Most of our crew was away at Priceless for the holiday weekend, but Dr. Brainlove did not sit idle! We rewired the bus tail lights, one of the key steps to making Dr. Brainlove highway-ready. The wiring is housed in a conduit along the bus floor, keeping it safe for brain climbing and lounging. We’ve also made good progress on leveling off the metal edges of the bus and lining it with wood beams - we’ll be ready to mount the brain on the bus bed soon.

We have a big work weekend planned ahead! The brain mesh is currently ~50% assembled, and we plan to support it with a crane to complete the construction.

Lastly, our Indiegogo campaign is doing well. We’ve raised over 60% of our goal and still have 17 days to go. Please support us and spread the word to your friends!

- Natalia

And the top comes off!

Three solid days of work and off comes the top.  Day 1, last weekend, a crew of about ten gutted the old dear: seats out, bed gone, kitchen uninstalled. 

This heroic task continued yesterday with an amazing turnout of, what, 25 people.  So much energy, so much action, so many people learning skills they never knew they would love.  Most of the cuts were made through the bus, leaving just the uprights.  Lots of thinking and figuring out, but not quite ready to lift as the end of the day crept up and the barbeque became more attractive than the angle grinders. 

And so todaySunday, was the final push.  A handful of folks headed back out to NIMBY and carried on the cutting.  Armed with a couple angle grinders and an embarrassingly long sawzall blade we took things to the edge of structural integrity and, as the sun edged toward the west, Snook and Dave from NIMBY brought their forklifts into place and the final cuts were made.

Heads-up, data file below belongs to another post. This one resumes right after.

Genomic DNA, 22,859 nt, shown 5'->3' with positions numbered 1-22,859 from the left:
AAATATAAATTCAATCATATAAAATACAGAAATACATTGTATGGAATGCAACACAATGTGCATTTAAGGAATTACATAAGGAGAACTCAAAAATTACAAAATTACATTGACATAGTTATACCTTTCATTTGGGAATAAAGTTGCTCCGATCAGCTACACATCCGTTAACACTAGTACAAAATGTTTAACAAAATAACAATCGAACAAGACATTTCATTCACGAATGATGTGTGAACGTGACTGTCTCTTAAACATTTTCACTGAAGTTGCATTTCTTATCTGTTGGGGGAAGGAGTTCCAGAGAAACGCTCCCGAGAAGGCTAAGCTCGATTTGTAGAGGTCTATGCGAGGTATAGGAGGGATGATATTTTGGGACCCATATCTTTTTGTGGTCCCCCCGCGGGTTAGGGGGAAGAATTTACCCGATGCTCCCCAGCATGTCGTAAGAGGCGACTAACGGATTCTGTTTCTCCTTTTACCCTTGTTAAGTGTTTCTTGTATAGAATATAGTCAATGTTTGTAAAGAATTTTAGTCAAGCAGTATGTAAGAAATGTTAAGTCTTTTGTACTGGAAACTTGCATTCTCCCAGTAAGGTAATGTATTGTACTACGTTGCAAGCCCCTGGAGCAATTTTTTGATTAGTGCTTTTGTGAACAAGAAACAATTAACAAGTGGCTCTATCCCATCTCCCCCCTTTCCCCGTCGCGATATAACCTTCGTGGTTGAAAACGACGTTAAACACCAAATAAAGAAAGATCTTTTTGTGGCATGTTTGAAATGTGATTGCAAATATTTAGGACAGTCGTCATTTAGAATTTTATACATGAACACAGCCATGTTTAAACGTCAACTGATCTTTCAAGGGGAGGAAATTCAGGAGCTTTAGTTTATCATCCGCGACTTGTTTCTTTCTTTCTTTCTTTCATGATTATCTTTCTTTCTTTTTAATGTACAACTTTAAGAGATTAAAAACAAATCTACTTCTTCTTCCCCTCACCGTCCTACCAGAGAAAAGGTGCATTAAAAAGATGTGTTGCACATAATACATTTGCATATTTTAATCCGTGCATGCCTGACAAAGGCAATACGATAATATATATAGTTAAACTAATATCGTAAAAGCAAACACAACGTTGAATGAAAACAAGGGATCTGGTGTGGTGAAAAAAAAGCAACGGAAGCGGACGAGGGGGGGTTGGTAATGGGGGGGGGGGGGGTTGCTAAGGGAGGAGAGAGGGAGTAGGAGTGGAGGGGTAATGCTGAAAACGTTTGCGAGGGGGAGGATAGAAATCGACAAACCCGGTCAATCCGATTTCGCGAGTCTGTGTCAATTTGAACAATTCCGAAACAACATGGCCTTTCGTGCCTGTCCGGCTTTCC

The back half came off first: the forklifts lifted and Jascha drove the bus forward, leaving a suspended shell and a half naked school bus.  One more time, off came the front.  And there we have it, a de-lidded bus, ready to receive a giant jungle gym brain.  Simple!

— Nicholas

The transmogrification begins…

I can’t remember how long it’s been since I’ve been covered head-to-toe in metal dust, but damn, it feels good.

Today was the second Dr. Brainlove work day at NIMBY, and our goal was to cut off the top of the bus, or at least get as far as we could.  Questions we had to answer along the way:

  1. What should we do with the top of the bus?  Do we keep it intact, and if so, where do we store it?  Or do we hack it off in pieces?
  2. How should we re-route the biodiesel line that’s currently inside the bus?
  3. What’s the best way to cut through the sheet metal wall of the bus?

We started the day with about 20 Phagelings and friends, only a couple of whom had ever used an angle grinder or sawzall before.  Perhaps we’re not experts yet, but at least we’ve all made sparks fly (and loved it!).

Answers:

  1. We’re going to remove the top of the bus in two pieces, either to keep at NIMBY, or to bring to one of our homes, at some point.  We’ll use two forklifts to hold up the lid while we drive the bus out from under.
  2. TBD.
  3. We used an angle grinder to cut through the sheet metal near each seam, both on the outside and inside of the bus.  Then using that hole, we used the sawzall to cut the rest of the way.  We still have yet to cut the seams, which we’ll do after reinforcing the rest of the frame (next time).

While we didn’t get all the way to cutting off the top of the bus, we made a ton of progress.  And I think we’re all addicted to angle grinding.

We’ll post progress updates here, but feel free to check in with our Twitter stream (@DrBrainlove) and Facebook page for more frequent news.

(And now, for the shower…)

— pico